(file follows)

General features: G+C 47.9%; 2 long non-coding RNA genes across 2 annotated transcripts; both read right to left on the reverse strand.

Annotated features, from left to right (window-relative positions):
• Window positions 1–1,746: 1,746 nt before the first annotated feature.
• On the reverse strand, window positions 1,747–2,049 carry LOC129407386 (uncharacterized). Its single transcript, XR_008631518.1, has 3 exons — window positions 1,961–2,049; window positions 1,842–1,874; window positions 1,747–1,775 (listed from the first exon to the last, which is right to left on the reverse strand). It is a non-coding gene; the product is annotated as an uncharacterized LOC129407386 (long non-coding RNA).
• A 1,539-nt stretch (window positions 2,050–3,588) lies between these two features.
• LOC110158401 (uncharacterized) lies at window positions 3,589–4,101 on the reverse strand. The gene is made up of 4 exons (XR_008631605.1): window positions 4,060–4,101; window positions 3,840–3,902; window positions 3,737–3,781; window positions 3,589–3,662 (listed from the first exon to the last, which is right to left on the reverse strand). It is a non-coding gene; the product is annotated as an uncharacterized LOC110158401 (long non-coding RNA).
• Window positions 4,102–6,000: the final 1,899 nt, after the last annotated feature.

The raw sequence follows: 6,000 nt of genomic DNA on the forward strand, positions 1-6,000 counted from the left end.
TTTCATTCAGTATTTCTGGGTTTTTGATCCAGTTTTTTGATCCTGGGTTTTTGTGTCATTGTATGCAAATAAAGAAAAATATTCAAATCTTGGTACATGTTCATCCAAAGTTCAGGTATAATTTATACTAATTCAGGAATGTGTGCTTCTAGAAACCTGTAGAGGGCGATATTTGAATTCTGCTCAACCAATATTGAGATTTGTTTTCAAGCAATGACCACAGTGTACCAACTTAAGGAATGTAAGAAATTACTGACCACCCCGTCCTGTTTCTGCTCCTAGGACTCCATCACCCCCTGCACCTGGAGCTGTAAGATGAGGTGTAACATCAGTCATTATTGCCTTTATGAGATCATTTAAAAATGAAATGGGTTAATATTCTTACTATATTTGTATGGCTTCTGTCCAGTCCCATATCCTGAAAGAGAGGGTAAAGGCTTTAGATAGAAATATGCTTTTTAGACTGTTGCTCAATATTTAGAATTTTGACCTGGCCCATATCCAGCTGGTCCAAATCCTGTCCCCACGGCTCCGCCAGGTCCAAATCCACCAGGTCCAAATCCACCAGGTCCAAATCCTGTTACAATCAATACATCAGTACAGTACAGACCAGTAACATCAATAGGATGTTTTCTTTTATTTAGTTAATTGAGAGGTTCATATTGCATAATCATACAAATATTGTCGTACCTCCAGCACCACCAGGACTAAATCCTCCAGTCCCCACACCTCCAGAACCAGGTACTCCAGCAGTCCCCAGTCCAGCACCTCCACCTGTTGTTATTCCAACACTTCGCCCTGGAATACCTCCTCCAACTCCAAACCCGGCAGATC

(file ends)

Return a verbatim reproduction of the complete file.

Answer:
General features: G+C 47.9%; 2 long non-coding RNA genes across 2 annotated transcripts; both read right to left on the reverse strand.

Annotated features, from left to right (window-relative positions):
• Window positions 1–1,746: 1,746 nt before the first annotated feature.
• On the reverse strand, window positions 1,747–2,049 carry LOC129407386 (uncharacterized). Its single transcript, XR_008631518.1, has 3 exons — window positions 1,961–2,049; window positions 1,842–1,874; window positions 1,747–1,775 (listed from the first exon to the last, which is right to left on the reverse strand). It is a non-coding gene; the product is annotated as an uncharacterized LOC129407386 (long non-coding RNA).
• A 1,539-nt stretch (window positions 2,050–3,588) lies between these two features.
• LOC110158401 (uncharacterized) lies at window positions 3,589–4,101 on the reverse strand. The gene is made up of 4 exons (XR_008631605.1): window positions 4,060–4,101; window positions 3,840–3,902; window positions 3,737–3,781; window positions 3,589–3,662 (listed from the first exon to the last, which is right to left on the reverse strand). It is a non-coding gene; the product is annotated as an uncharacterized LOC110158401 (long non-coding RNA).
• Window positions 4,102–6,000: the final 1,899 nt, after the last annotated feature.

The raw sequence follows: 6,000 nt of genomic DNA on the forward strand, positions 1-6,000 counted from the left end.
TTTCATTCAGTATTTCTGGGTTTTTGATCCAGTTTTTTGATCCTGGGTTTTTGTGTCATTGTATGCAAATAAAGAAAAATATTCAAATCTTGGTACATGTTCATCCAAAGTTCAGGTATAATTTATACTAATTCAGGAATGTGTGCTTCTAGAAACCTGTAGAGGGCGATATTTGAATTCTGCTCAACCAATATTGAGATTTGTTTTCAAGCAATGACCACAGTGTACCAACTTAAGGAATGTAAGAAATTACTGACCACCCCGTCCTGTTTCTGCTCCTAGGACTCCATCACCCCCTGCACCTGGAGCTGTAAGATGAGGTGTAACATCAGTCATTATTGCCTTTATGAGATCATTTAAAAATGAAATGGGTTAATATTCTTACTATATTTGTATGGCTTCTGTCCAGTCCCATATCCTGAAAGAGAGGGTAAAGGCTTTAGATAGAAATATGCTTTTTAGACTGTTGCTCAATATTTAGAATTTTGACCTGGCCCATATCCAGCTGGTCCAAATCCTGTCCCCACGGCTCCGCCAGGTCCAAATCCACCAGGTCCAAATCCACCAGGTCCAAATCCTGTTACAATCAATACATCAGTACAGTACAGACCAGTAACATCAATAGGATGTTTTCTTTTATTTAGTTAATTGAGAGGTTCATATTGCATAATCATACAAATATTGTCGTACCTCCAGCACCACCAGGACTAAATCCTCCAGTCCCCACACCTCCAGAACCAGGTACTCCAGCAGTCCCCAGTCCAGCACCTCCACCTGTTGTTATTCCAACACTTCGCCCTGGAATACCTCCTCCAACTCCAAACCCGGCAGATC